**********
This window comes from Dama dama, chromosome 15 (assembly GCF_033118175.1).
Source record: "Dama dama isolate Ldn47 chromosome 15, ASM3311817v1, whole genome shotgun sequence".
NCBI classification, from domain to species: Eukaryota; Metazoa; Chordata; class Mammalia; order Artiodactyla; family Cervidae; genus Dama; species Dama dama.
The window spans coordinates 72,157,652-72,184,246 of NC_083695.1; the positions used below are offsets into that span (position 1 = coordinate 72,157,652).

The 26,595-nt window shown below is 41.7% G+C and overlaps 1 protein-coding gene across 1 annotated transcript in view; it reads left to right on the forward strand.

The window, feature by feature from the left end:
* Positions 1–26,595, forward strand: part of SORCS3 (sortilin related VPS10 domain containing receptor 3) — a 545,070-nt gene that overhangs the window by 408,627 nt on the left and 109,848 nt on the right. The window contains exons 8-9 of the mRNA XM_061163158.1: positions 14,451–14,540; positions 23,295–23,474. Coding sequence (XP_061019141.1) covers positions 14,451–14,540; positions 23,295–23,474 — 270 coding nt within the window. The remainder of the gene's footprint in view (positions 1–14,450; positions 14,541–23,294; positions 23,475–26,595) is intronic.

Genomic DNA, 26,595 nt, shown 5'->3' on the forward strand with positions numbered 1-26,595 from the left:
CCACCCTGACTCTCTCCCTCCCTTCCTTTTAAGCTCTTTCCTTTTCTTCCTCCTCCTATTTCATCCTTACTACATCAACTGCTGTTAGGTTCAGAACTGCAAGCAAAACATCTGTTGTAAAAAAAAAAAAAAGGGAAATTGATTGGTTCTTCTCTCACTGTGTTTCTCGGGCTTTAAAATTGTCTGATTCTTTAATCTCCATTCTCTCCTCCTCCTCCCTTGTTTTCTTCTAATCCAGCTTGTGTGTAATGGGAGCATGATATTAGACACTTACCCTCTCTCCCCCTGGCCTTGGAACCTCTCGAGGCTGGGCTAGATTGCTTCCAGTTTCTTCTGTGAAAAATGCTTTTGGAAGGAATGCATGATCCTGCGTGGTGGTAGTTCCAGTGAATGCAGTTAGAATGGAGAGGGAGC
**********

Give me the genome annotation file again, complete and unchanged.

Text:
This window comes from Dama dama, chromosome 15 (assembly GCF_033118175.1).
Source record: "Dama dama isolate Ldn47 chromosome 15, ASM3311817v1, whole genome shotgun sequence".
NCBI classification, from domain to species: Eukaryota; Metazoa; Chordata; class Mammalia; order Artiodactyla; family Cervidae; genus Dama; species Dama dama.
The window spans coordinates 72,157,652-72,184,246 of NC_083695.1; the positions used below are offsets into that span (position 1 = coordinate 72,157,652).

The 26,595-nt window shown below is 41.7% G+C and overlaps 1 protein-coding gene across 1 annotated transcript in view; it reads left to right on the forward strand.

The window, feature by feature from the left end:
* Positions 1–26,595, forward strand: part of SORCS3 (sortilin related VPS10 domain containing receptor 3) — a 545,070-nt gene that overhangs the window by 408,627 nt on the left and 109,848 nt on the right. The window contains exons 8-9 of the mRNA XM_061163158.1: positions 14,451–14,540; positions 23,295–23,474. Coding sequence (XP_061019141.1) covers positions 14,451–14,540; positions 23,295–23,474 — 270 coding nt within the window. The remainder of the gene's footprint in view (positions 1–14,450; positions 14,541–23,294; positions 23,475–26,595) is intronic.

Genomic DNA, 26,595 nt, shown 5'->3' on the forward strand with positions numbered 1-26,595 from the left:
CCACCCTGACTCTCTCCCTCCCTTCCTTTTAAGCTCTTTCCTTTTCTTCCTCCTCCTATTTCATCCTTACTACATCAACTGCTGTTAGGTTCAGAACTGCAAGCAAAACATCTGTTGTAAAAAAAAAAAAAAGGGAAATTGATTGGTTCTTCTCTCACTGTGTTTCTCGGGCTTTAAAATTGTCTGATTCTTTAATCTCCATTCTCTCCTCCTCCTCCCTTGTTTTCTTCTAATCCAGCTTGTGTGTAATGGGAGCATGATATTAGACACTTACCCTCTCTCCCCCTGGCCTTGGAACCTCTCGAGGCTGGGCTAGATTGCTTCCAGTTTCTTCTGTGAAAAATGCTTTTGGAAGGAATGCATGATCCTGCGTGGTGGTAGTTCCAGTGAATGCAGTTAGAATGGAGAGGGAGC